During the festivities surrounding the Reds’ home opener, Reds COO Phil Castellini issued a challenge to Reds fans. As I’m sure you remember, Cincinnati radio host Mo Egger posed this question to Castellini: “You have people who say, look, ‘Faith is earned. Fifteen years of ownership and they haven’t won to the extent that we would like. So, you had my faith, but you’ve lost it.’ Why should that fan maintain trust?”
“Well, where are you gonna go?” Castellini said, his comments dripping with contempt for the average Reds fan who might dare question him. “Let’s start there. Sell the team to who? … If you want to look at what would you do with this team to have it be more profitable, make more money, compete more in the current economic system that this game exists—it would be to pick it up and move it somewhere else. And so be careful what you ask for.”
If we’re inclined to be charitable, Castellini’s comments could be labeled simply as tone deaf, given that they came at the end of an off-season in which the Reds cynically slashed payroll after remaining in the playoff hunt late into the 2021 season. I called it a challenge to Reds fans above; perhaps it’s better described as a threat to fans.
Where are you gonna go? Well, we’re three months into the 2022 season, and I don’t know where the fans have gone. But they aren’t going to Great American Ball Park.
Perhaps fans are going to FC Cincinnati games. After all, FCC is averaging 21,355 fans at each match, ninth-best in the 28-team MLS. Perhaps Cincinnati sports fans are saving their money to spend on the Bengals, who announced last week that they have already sold out of season tickets for the 2022-23 season. Or maybe fans are just spending their discretionary income on things that bring joy to their lives, like “Top Gun: Maverick” and “Minions: The Rise of Gru.”
The Reds, on the other hand, are averaging just 17,825 paying customers through 38 home games. That number ranks 23rd in baseball. For comparison’s sake, during the last year without any capacity limits at GABP (2019), the Reds averaged 21,503 fans per game through the same point in the season. In other words (and numbers), Reds attendance is 17.9% lower than it was just three seasons ago. Oh, and by the way, those 2019 Reds were also in last place through 38 games.
Another comparison: last year, the Reds played the Cubs over Independence Day weekend, and drew nearly 36,000 fans per game for the series. This year, with the Reds facing the defending champion Atlanta Braves, Cincinnati’s attendance was just 25,593 per game. That’s a pretty stark drop!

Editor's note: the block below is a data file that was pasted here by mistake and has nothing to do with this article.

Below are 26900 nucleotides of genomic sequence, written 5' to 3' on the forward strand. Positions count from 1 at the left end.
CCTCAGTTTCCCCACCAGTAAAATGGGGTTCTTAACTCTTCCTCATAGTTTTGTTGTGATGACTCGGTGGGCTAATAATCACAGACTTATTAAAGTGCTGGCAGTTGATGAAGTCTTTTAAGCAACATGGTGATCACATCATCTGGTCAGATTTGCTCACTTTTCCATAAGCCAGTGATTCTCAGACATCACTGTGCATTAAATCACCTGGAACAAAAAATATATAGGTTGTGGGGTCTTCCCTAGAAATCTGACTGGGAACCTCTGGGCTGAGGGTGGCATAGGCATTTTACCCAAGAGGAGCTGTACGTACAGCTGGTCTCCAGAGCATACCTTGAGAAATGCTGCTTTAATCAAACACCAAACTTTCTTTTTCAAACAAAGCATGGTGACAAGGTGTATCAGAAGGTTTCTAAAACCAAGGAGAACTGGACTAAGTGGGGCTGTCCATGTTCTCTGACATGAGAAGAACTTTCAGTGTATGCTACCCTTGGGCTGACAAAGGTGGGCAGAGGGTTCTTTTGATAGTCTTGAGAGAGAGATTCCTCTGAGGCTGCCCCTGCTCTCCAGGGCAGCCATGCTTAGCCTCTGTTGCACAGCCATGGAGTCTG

The number of empty seats was obvious on the television broadcast; even more disturbing was the number of Atlanta Braves jerseys and caps filling most of the remaining seats. (To be fair, there were a lot of Cubs fans in the stands for that 2019 series, as well.) On Saturday, I watched on television as the Reds collected just one hit, but still nearly won the game anyway. My wife was in the other room, but at one point, she heard the loud cheers and poked her head around the corner. “What happened? Did the Reds score?”
“Those were Braves fans cheering,” I reported. “Riley hit a home run.”
It’s really interesting to see Reds fans finally staying away in droves; I mean, it’s not like Bob Castellini’s ownership group just started abusing Reds fans this off-season. They’ve been doing it for years! Before the 2021 season, I made the decision to boycott the team until the Castellinis were gone. Here’s what I said (and discussed in detail on my podcast) at the time:
I’m not giving a single dime of my money to Bob Castellini in 2021. This is my little protest, and I’m not asking anyone to follow me down this road. Enjoy baseball however you like, and if that means you want to go out to GABP and have a coney and a brew and watch the Reds, have a blast. I won’t judge you for it.
But you won’t see me there. I’m going to give this team my attention, because I write about them. … I’m going to watch every game, and I guess some pennies will indirectly go into Castellini’s pockets because of TV deals. I’m going to cheer for the Reds, and I hope they win 162 games.
But I’m not buying a ticket. I’m not paying for parking, or concessions, or merchandise. I’m not paying for gasoline to drive to the park, or an Uber to take me there. Bob Castellini refused to spend a dime to improve his team this winter. I’m going to hang onto my dimes too.
This weekend, my teenage son wanted to head out to GABP with his buddies. He mentioned his plan first to his mother. Her first comment: “Dad’s not going to pay for your ticket.” And I didn’t. The boycott remains intact. (Though I concede that I gave him money for food. You’re welcome, LaRosa’s.)
I don’t know if anyone else is similarly boycotting the Castellinis, but there is no question that some Reds fans are staying away. The Reds are on pace to draw 1.426 million fans this season, one season after posting a winning record and seriously competing for the playoffs. That would be the lowest number since the 1984 Reds drew 1.275 million, after losing 88 and 101 games in the two previous years.
And it could get even worse! What if the Reds trade Luis Castillo or Tyler Mahle at the trade deadline? What if Brandon Drury, who hit his team-leading 17th home run last night, makes the All-Star team and is playing for another team two weeks later? Are Reds fans going to be more likely to attend games in August and September, with the Reds stumbling to the finish line just as kids are going back to school and football season is ramping up?
You have to give Phil Castellini credit. (No, you don’t, but humor me here.) He really motivated Reds fans!
Where ya gonna go? Challenge accepted, Phil.